3. The problems with Scouting aren't being helped with an assault on Scouting. The only result so far is that the wagons have been circled and the position of the stiff-necked on the National Council staff and volunteer governing boards has been bolstered. As a pragmatic matter, and as a matter of law here in Texas, most Scout units will not pressure a Scout to profess religion past signing the membership application. Scouting could use a lot more non-religious charter organizations; and if there were more, they could change the policies of Scouting. Quiet support of the good Scouting does could end the bad. The obligation to God can be met by Buddhists who don't believe in God -- there's a pretty wide door there for driving a happy solution through, on the issue of religious belief. The ultimate goal should be to make Scouting live up to the ideals it teaches the kids.

We agree that the ACLU challenges have resulted in a "circling of the wagons." However, all of the recent ACLU actions — those against creationism, prayer in school, the ten commandments, et cetera — have generated similar groundswells of support. There doesn't seem to be a way to avoid such a reaction unless all such challenges are eschewed. We don't think that's the correct avenue, because we'd be left tomorrow exactly where we are today. Also, we do not see the ACLU actions as an attack on the Scouts, and we don't see a trend of Scout-hatred from the ACLU (as is oft reported). Instead, it seems that the Scouts have become a more visible group in light of their moves to block gay members; and as a result, the ACLU has taken a closer look at Scouting, and found a lot to be concerned about.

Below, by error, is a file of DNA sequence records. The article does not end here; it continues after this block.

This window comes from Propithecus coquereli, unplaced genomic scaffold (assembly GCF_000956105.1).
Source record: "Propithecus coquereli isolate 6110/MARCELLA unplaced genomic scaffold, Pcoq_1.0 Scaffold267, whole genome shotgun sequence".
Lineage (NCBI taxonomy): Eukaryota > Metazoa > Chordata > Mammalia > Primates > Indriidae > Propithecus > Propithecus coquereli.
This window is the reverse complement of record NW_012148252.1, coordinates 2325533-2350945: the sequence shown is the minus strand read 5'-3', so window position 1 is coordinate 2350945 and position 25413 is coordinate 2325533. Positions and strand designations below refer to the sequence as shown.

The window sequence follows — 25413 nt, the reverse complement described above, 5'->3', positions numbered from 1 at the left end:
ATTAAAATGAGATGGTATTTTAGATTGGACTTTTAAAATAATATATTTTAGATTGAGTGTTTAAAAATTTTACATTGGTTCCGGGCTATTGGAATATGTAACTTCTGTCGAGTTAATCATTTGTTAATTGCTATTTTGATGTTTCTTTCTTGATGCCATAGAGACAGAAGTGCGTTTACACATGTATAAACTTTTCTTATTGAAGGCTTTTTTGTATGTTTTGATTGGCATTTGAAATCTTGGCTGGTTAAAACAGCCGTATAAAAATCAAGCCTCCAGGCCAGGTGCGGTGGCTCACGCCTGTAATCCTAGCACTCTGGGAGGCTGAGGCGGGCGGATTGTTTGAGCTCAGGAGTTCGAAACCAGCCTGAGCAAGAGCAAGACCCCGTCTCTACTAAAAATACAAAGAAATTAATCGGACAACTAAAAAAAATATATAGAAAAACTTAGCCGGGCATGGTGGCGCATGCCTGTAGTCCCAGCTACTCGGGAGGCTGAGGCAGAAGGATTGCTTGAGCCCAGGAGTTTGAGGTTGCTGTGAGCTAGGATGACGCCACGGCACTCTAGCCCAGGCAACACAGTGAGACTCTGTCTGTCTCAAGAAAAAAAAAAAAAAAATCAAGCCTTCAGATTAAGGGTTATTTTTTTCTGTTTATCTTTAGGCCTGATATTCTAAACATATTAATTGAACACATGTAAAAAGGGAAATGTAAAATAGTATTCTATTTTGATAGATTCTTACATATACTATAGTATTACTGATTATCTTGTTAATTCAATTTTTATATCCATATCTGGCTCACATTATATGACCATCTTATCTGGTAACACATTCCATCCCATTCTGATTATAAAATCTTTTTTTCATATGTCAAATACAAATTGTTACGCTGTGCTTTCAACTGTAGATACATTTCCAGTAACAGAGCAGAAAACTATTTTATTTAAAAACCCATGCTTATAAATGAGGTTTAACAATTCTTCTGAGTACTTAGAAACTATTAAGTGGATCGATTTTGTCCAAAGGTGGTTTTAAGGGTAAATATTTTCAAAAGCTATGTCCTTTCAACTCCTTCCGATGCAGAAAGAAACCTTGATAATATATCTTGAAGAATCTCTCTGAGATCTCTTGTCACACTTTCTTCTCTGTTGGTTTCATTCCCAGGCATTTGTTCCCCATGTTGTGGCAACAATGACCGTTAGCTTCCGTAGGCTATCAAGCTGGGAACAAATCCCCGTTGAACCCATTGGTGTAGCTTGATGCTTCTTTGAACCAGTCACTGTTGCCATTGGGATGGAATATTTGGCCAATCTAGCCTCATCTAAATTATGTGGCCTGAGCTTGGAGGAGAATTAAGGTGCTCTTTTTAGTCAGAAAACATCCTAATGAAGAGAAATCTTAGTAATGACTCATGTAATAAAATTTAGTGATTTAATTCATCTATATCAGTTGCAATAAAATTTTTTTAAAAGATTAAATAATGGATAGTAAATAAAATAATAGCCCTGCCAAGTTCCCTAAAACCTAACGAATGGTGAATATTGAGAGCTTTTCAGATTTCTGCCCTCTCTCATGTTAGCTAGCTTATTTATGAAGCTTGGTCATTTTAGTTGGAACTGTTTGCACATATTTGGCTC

We also agree that there are many Scout units out there which seem to ignore the religious requirements. As we said, one of our members was a Scout (in New Jersey), and there was absolutely no mention of religion during his time with them. The problem, to us, is that the Scout charter mandates religious belief — the fact that some units disregard this mandate doesn't change the fact that these rules exist.

As far as the wide door which allows a lot of lenience (at least in some parts of the country), at the end of the day, if atheist or agnostic children cannot make it through that door (and it seems that they cannot), then it is narrow enough to be classified as faith-based. We understand and respect the efforts being made to embrace alternate faiths; but in the end, faith of some kind is still required.

4. Your concession that Scouting is a private group, ignoring the fact that Scouting has a federal charter, is maddening. Wishing it away won't make it go away -- and Scouting would have greater difficulty functioning without the charter. Pragmatics intrudes again: Congress isn't going to yank that charter. So assaulting Congress folk who support Scouting won't help. In fact, Scouting has been a boon to many of our better elected officials. Among Eagle Scouts, whose rectitude has been helpful in good times and bad, are Bill Bradley, Richard Gephardt, Lamar Alexander and Richard Lugar. If there were 98 others like those men in the Senate (women aren't excluded from Scouting anymore, and Girl Scouts and Campfire alums can be equally upright), the U.S. would be a lot better off.